2016 was a busy and exciting year for Heritage Lincolnshire. You can read all about it in our Annual Report that reviews our achievements during our 25th anniversary year.
In September we organised our biggest Lincolnshire Heritage Open Days festival ever, on the theme of natural heritage. Over 21,000 people took part in one of more than 180 free events, exploring fascinating historic places, from the medieval Brown’s Hospital in Stamford to the unique Blow Wells at Barton upon Humber. Making our programme this year the biggest outside of London.
Our walking festivals also provided people with another incentive to get out and discover the county’s rich and varied landscapes. The Lincolnshire Wolds Walking Festival attracted more than 4,000 visitors this year, and raised £1,200 in donations. There were 113 walks led by dedicated volunteers across the Area of Outstanding Natural Beauty. The South Lincolnshire Walking Festival was held for the second time this year, with 1,500 people taking part in 80 walks across North and South Kesteven, Boston and South Holland.
In March we were delighted to be awarded a development grant from the HLF to launch our campaign to save the Old King’s Head at Kirton near Boston. This fine brick inn dating back to 1599 has been acquired by the Trust in order to secure its future. Since then our team have been working with coordinators Greenwoods and conservation architects Rodney Melville & Partners to carry out structural surveys and the assess repairs needed. Our archaeologists have also been busy recording its structure and researching its complex history.
In June we celebrated the commitment of our volunteers as the Lincolnshire Heritage at Risk project drew to a close. Begun back in 2010 this truly vast undertaking has seen us train 391 volunteers as heritage stewards, and with their help we have been able to record the condition of 12,341 heritage assets across the county’s 2,687 square miles. These assets include everything from listed buildings, to parks and gardens and archaeological sites. This unparalleled information on the state of Lincolnshire’s heritage gives the county a unique opportunity to help protect it today for future generations.
We are now recruiting a heritage at risk solutions officer, who will work with Historic England to help owners and community groups to save those most at risk, not just here in Lincolnshire but sharing our skills across the East Midlands.
It has also been a record year for our education work. One thousand young people at schools and colleges across the county had the chance to find out more about local history with our education & outreach officer. Students took part in hands-on workshops about subjects as varied as prehistoric Lincolnshire, spinning wool, and the legacy of the Romans.
Adults haven’t missed out either with 265 people taking one of our lifelong learning courses led by our specialist staff. We also began a new partnership with the Heritage Skills Centre at Lincoln Castle, which means we can offer courses in historic crafts like willow weaving, and skills like lime plastering to help learners care for historic buildings. We are grateful to Lincolnshire County Council who fund these courses as part of their Grow programme.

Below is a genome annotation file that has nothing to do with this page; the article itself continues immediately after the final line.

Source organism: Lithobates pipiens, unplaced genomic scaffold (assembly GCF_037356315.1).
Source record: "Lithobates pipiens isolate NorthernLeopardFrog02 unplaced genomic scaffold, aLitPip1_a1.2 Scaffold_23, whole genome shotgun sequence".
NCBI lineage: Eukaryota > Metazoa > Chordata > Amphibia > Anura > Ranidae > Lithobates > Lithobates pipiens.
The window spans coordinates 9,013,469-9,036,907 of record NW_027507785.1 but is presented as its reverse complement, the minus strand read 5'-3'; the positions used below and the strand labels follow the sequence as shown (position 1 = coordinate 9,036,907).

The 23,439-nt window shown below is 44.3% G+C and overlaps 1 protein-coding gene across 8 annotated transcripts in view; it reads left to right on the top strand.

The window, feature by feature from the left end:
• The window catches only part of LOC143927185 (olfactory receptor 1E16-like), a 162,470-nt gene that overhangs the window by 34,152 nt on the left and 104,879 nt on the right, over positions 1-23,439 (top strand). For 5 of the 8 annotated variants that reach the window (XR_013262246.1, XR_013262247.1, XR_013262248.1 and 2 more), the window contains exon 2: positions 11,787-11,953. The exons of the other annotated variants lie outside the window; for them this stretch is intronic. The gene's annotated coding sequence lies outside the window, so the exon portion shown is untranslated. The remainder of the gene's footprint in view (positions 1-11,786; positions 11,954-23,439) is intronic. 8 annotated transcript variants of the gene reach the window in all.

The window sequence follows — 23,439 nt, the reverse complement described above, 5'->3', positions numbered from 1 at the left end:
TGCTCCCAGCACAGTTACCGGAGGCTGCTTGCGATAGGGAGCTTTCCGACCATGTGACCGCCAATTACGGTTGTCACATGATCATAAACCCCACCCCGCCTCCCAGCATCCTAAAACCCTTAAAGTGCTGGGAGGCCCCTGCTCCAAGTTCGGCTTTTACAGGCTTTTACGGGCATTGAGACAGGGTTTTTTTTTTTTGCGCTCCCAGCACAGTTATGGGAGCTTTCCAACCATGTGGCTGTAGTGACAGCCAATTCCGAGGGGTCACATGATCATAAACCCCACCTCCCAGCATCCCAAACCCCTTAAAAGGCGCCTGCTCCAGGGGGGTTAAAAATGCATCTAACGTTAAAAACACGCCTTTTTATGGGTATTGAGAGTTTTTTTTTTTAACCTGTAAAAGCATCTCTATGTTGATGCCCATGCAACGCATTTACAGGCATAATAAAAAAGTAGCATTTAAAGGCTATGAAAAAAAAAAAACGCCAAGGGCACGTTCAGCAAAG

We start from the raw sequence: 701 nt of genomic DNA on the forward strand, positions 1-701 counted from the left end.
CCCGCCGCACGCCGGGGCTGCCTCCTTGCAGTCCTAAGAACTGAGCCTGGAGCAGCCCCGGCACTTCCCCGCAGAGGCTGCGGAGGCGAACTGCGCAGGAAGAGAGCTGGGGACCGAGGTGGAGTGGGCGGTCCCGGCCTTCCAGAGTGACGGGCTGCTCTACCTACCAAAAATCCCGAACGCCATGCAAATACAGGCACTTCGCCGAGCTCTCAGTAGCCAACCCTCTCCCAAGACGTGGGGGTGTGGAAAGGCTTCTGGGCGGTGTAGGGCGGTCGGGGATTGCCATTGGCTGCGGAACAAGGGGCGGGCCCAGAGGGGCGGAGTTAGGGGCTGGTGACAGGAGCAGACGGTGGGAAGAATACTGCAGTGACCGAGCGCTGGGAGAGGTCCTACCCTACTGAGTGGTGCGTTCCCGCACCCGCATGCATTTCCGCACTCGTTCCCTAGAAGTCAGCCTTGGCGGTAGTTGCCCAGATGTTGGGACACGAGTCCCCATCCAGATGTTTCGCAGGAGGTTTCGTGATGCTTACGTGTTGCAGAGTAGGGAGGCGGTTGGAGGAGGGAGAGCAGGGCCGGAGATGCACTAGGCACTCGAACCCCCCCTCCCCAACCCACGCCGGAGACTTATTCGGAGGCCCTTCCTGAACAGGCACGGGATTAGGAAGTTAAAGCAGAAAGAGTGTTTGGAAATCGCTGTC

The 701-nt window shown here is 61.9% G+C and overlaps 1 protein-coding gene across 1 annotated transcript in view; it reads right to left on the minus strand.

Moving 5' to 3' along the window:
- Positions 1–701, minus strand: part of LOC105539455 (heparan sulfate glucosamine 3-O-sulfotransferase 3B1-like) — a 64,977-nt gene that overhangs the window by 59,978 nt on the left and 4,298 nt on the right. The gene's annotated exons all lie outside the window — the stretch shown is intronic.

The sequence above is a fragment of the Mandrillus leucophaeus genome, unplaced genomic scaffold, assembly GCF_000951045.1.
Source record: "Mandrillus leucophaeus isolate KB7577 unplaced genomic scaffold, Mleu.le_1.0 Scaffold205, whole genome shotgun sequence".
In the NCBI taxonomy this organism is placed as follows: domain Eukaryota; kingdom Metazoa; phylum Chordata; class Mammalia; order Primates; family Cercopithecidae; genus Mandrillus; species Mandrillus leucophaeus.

We continue to share our expertise to help advise and support community groups care for the county’s historic building. This year has been no exception. We have worked with Spalding Gentlemen’s Society to develop plans to secure the future of their museum and its antiquarian collections. We have also helped St Andrew’s Church in Heckington and St Clement’s Church in Grainthorpe to develop their bid’s to the Heritage Lottery Fund. Our staff have worked as project officers to help engage the local community in the development phase of a project to restore and reorder St Peter & St Paul’s Church in Algarkirk. At Holbeach we have helped the town’s Cemetery Chapels Trust to recruit and train their first employee, who is now assisting with their project. Whilst in the north of the county we have worked on a commission for All Saint’s Church in Winterton, producing resources for schools to help them realise the building’s potential for teaching, not just for history or RE, but maths, science and English.
All of the historic sites in our care have held events this year as part of our 25th anniversary celebrations. Back in the spring volunteers joined us to plant new trees at Tupholme Abbey, and 310 people took part in our family dragon egg hunt at Bolingbroke Castle. In summer 31 people joined us at Tattershall College for a tour of the village and its castle. During HODs in September 52 visitors took the chance to descend into our Cold War bunker at Holbeach. During the South Lincolnshire Walking Festival 40 visitors were treated to a tour of Hussey Tower, with the finale attracting over 250 people to Temple Bruer for our annual Halloween event.
As part of our anniversary celebrations we also organised a community test pit project in Heckington, the village where have been based for 24 of our 25 years. We trained 60 school children and 44 local residents to dig test pits across the village. There was even a visit from BBC Radio 4’s Making History programme who spoke to some of our volunteers about their experiences. We also put on a special anniversary celebration at the Heckington Show, with a marquee full of exhibits and activities to highlight the charity’s achievements in its first quarter century.